At my company, we recently made the decision to migrate our source repositories from TFS to Git. While new projects have been going in to Git for quite some time, and some projects had already been migrated, the largest still remained. Let’s call this project Website.
The Website repository in TFS contained not only history for the last several years but also all of that history for our marketing content for the site, largely images. We determined that this shouldn’t be part of the repository at all (at least this one, it would continue to live in its own TFS repository until final arrangements could be made) and thus removing it would be part of our migration process. The process boiled down to this:
- Branch out the Marketing content in to its own TFS repository using a build step for Website to perform the check out and get it where it needs to be.
- Clone the TFS repository in to a new Git repository.
- Clean out all of the old history of the Marketing content from Website.
I had no real involvement with the first step, so I spent some time with steps #2 and #3. I ran through this process on my development machine (an eight core Xeon 3.33ghz with 12gb of ram, Windows 7 Professional) a few times to make sure that I had the process down and to get an idea of timing so that we could better plan. Both steps took about 4 days each to complete. Woof. As it turns out, a co-worker spun up a large Ubuntu EC2 instance to do the heavy lifting after the process was down and brought the execution time down to about 2.5 hours total.
Here’s what we did to actually make this happen.
Clone the TFS repository in to a new Git repository.
This becomes a very straight forward process using git-tfs (http://git-tfs.com/, https://github.com/spraints/git-tfs). I won’t go in to the details of getting that pulled down and running. Once you have it though, you’re going to issue this command from the root of the directory that you want to clone the repository in to:
git tfs clone -d --username <username> http://server:8080/tfs/collection <repository> .
Note: You’ll have to do at least this initial clone on a Windows machine as the git-tfs binaries are Windows-only. Anything after that can run anywhere that Git can run.
Make sure to replace the placeholders (
<username>, the URL, and
<repository>) with values that are relevant for your system.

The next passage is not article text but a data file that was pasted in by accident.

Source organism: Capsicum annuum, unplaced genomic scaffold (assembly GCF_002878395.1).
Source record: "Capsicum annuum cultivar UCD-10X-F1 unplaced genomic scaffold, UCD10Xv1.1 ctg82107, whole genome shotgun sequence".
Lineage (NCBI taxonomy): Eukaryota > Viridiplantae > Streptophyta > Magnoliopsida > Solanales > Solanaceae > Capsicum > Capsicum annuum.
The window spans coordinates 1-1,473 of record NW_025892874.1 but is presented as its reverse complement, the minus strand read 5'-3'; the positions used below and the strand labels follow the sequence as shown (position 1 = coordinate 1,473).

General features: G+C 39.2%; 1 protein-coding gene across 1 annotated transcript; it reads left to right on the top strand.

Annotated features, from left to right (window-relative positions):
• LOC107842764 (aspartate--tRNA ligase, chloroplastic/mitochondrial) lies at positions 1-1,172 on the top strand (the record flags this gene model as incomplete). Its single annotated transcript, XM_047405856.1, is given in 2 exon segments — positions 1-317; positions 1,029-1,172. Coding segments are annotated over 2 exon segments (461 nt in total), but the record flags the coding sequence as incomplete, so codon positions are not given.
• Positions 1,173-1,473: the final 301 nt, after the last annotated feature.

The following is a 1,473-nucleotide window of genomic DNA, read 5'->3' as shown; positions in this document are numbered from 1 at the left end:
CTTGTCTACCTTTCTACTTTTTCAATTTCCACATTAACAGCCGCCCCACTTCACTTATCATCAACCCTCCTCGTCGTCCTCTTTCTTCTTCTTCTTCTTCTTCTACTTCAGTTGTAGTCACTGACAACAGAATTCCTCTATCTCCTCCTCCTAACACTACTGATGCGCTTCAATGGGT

After that’s done spinning for a while, you’ll have a Git repository that mirrors your TFS repository.
Clean out all of the old history of the Marketing content from Website.
Now we want to get rid of all of the enormous Marketing content. This is where the Git voodoo comes in.
From the root directory of your Git repository, you’ll want to issue these commands:
git filter-branch --index-filter "git rm -rf --cached --ignore-unmatch Website/Marketing" --prune-empty HEAD rm –rf ./.git/refs/original git reflog expire --expire=0 --all git gc --aggressive --prune=0
filter-branch command will go through every commit in your repository removing any files and history in the Website/Marketing path and, if any commits would be left empty after that, removing the commit in its entirety. The next command removes the original references that were in the repository; these would be pointing to the bits of history that we removed earlier. After that, expire all of the references in the repository. Finally, garbage collect your repository.
The final result is going to be a commit-by-commit clone of your TFS repository, less any of the data you told it to remove and potentially less a few commits if they only contained files that you removed.
In the end, we had a TFS repository weighing in at about 1.2gb which become a Git repository sitting around 330mb. That’s a pretty substantial win.
You might find that the size of your repository didn’t decrease at all after you do this. My previously mentioned coworker had to actually clone the repository to another git repository to see the result and end up with a smaller repository.
cd .. mkdir WebsiteClone cd WebsiteClone git clone ../Website